Billie Joe Armstrong and Norah Jones Pay Tribute to the Everly Brothers on "Foreverly"

Tuesday, November 19: 5 p.m.
Posted by Rock Hall
The Everly Brothers circa 1958

The Everly Brothers' sound borrowed from Appalachian folk, bluegrass and country to form a dreamy, innocent style of rock and roll. Over the decades – particuarly in the Fifties and Sixties – the Everlys’ close-harmony style influenced the likes of the Hollies, Simon and Garfunkel, the Byrds and the Beatles, with Paul McCartney noting “They were and still are the very best.” Inducted into the Rock and Roll Hall of Fame in its inaugural year, 1986, the Everly Brothers are featured in the Museum's Cities and Sounds exhibit, in the Rave On section. There, visitors to the Museum will find the outfits worn by the brothers on the cover of The Fabulous Style of the Everly Brothers, as well as a 1963 Gibson Everly Brothers model featuring a split pick guard surrounding the sound hole that was meant to represent the brothers’ familial resemblance.

Watch + Listen: Billie Joe Armstrong and Norah Jones "Silver Haired Daddy of Mine"

While best-known for such hits as "Cathy's Clown," "Bye Bye Love,""Wake Up Little Susie," and "All I Have to Do Is Dream," in 1958, Don and Phil Everly surprised fans when they shifted tack, paying homage to their Tennessee roots. On Songs Our Daddy Taught Us, the duo recorded a dozen folk and country tunes that reflected the brothers' musical upbringing.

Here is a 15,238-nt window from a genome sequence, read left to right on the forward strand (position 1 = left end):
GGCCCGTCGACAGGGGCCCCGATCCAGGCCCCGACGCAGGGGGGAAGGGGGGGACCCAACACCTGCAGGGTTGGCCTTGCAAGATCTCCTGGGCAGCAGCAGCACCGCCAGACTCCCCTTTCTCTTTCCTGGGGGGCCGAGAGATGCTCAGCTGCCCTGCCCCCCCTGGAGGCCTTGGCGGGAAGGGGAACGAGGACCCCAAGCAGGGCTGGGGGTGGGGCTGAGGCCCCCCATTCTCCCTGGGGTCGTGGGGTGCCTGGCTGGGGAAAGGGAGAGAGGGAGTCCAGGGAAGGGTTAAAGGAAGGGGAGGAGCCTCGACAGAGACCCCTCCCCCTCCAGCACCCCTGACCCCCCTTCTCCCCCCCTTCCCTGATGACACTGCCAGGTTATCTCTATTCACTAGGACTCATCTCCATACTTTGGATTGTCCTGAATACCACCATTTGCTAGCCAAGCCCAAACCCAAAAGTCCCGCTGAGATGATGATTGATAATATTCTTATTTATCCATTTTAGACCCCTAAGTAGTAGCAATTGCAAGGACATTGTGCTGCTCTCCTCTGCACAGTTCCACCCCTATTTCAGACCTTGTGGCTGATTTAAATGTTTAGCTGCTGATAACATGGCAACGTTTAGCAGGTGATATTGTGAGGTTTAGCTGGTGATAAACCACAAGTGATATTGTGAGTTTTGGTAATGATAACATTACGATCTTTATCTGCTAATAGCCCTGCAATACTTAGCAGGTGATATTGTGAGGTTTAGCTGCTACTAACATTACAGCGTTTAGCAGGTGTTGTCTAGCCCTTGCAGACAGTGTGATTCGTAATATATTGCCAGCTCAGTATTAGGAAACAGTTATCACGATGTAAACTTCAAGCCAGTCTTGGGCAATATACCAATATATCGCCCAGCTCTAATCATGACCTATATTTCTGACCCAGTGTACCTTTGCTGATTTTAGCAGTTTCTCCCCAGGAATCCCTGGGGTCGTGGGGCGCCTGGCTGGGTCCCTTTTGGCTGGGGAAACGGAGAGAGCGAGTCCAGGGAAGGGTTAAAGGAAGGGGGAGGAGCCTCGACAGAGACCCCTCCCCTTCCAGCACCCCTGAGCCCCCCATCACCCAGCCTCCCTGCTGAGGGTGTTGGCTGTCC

Billie Joe Armstrong and Green Day and Norah Jones and the Everly Brothers and ForeverlyAnd now, the unlikely duo of punk rocker and Green Day frontman Billie Joe Armstrong with jazz/pop vocalist and songwriter Norah Jones are paying tribute to the Everly Brothers' tribute. On Foreverly (out November 25, 2013), Armstrong and Jones tackle versions of traditional songs, reinterpreting the Everlys' 1958 release, Songs Our Daddy Taught Us.

"I liked the whole concept," Armstrong recently told Rolling Stone magazine, "that this was something taught to them, and now it's being taught to me. I thought it would be cool to pass the tradition one more time."

The tradition is being carried, but Armstrong and Jones are making the songs their own. "That was the key to us – not to just copy the record," Jones told Rolling Stone. "Songs like 'Down in the Willow Garden' and 'Put My Little Shoes Away' – they're such dark lyrics. We thought we'd play that up."

Plan a visit to Cleveland, and discover the artists who've made rock history at the Rock and Roll Hall of Fame and Museum.



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